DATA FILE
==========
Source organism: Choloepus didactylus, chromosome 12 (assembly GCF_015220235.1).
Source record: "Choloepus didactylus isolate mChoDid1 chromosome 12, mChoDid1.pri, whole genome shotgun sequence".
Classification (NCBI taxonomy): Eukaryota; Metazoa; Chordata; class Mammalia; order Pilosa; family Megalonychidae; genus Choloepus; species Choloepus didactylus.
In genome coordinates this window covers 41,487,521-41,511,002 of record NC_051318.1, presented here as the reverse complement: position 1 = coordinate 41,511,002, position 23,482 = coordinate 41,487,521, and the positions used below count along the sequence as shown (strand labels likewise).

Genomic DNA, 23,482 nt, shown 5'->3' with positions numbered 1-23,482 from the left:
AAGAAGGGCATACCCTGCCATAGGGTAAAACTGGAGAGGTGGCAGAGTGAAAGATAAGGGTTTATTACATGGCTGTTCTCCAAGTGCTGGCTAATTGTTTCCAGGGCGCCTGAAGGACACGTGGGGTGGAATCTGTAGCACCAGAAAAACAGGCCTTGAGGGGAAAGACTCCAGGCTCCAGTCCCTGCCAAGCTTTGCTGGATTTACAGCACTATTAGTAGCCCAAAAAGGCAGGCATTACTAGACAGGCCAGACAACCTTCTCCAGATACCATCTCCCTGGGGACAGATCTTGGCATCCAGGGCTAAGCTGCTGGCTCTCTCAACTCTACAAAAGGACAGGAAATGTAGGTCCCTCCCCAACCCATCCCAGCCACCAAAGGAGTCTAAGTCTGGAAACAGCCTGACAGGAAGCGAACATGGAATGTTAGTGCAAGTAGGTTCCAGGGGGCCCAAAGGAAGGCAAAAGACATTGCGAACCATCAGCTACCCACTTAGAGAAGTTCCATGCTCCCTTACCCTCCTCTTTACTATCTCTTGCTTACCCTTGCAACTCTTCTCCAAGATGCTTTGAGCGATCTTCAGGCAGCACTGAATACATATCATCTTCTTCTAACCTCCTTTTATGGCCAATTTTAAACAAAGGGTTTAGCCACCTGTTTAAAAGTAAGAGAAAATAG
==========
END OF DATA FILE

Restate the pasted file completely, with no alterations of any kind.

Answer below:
Source organism: Choloepus didactylus, chromosome 12 (assembly GCF_015220235.1).
Source record: "Choloepus didactylus isolate mChoDid1 chromosome 12, mChoDid1.pri, whole genome shotgun sequence".
Classification (NCBI taxonomy): Eukaryota; Metazoa; Chordata; class Mammalia; order Pilosa; family Megalonychidae; genus Choloepus; species Choloepus didactylus.
In genome coordinates this window covers 41,487,521-41,511,002 of record NC_051318.1, presented here as the reverse complement: position 1 = coordinate 41,511,002, position 23,482 = coordinate 41,487,521, and the positions used below count along the sequence as shown (strand labels likewise).

Genomic DNA, 23,482 nt, shown 5'->3' with positions numbered 1-23,482 from the left:
AAGAAGGGCATACCCTGCCATAGGGTAAAACTGGAGAGGTGGCAGAGTGAAAGATAAGGGTTTATTACATGGCTGTTCTCCAAGTGCTGGCTAATTGTTTCCAGGGCGCCTGAAGGACACGTGGGGTGGAATCTGTAGCACCAGAAAAACAGGCCTTGAGGGGAAAGACTCCAGGCTCCAGTCCCTGCCAAGCTTTGCTGGATTTACAGCACTATTAGTAGCCCAAAAAGGCAGGCATTACTAGACAGGCCAGACAACCTTCTCCAGATACCATCTCCCTGGGGACAGATCTTGGCATCCAGGGCTAAGCTGCTGGCTCTCTCAACTCTACAAAAGGACAGGAAATGTAGGTCCCTCCCCAACCCATCCCAGCCACCAAAGGAGTCTAAGTCTGGAAACAGCCTGACAGGAAGCGAACATGGAATGTTAGTGCAAGTAGGTTCCAGGGGGCCCAAAGGAAGGCAAAAGACATTGCGAACCATCAGCTACCCACTTAGAGAAGTTCCATGCTCCCTTACCCTCCTCTTTACTATCTCTTGCTTACCCTTGCAACTCTTCTCCAAGATGCTTTGAGCGATCTTCAGGCAGCACTGAATACATATCATCTTCTTCTAACCTCCTTTTATGGCCAATTTTAAACAAAGGGTTTAGCCACCTGTTTAAAAGTAAGAGAAAATAG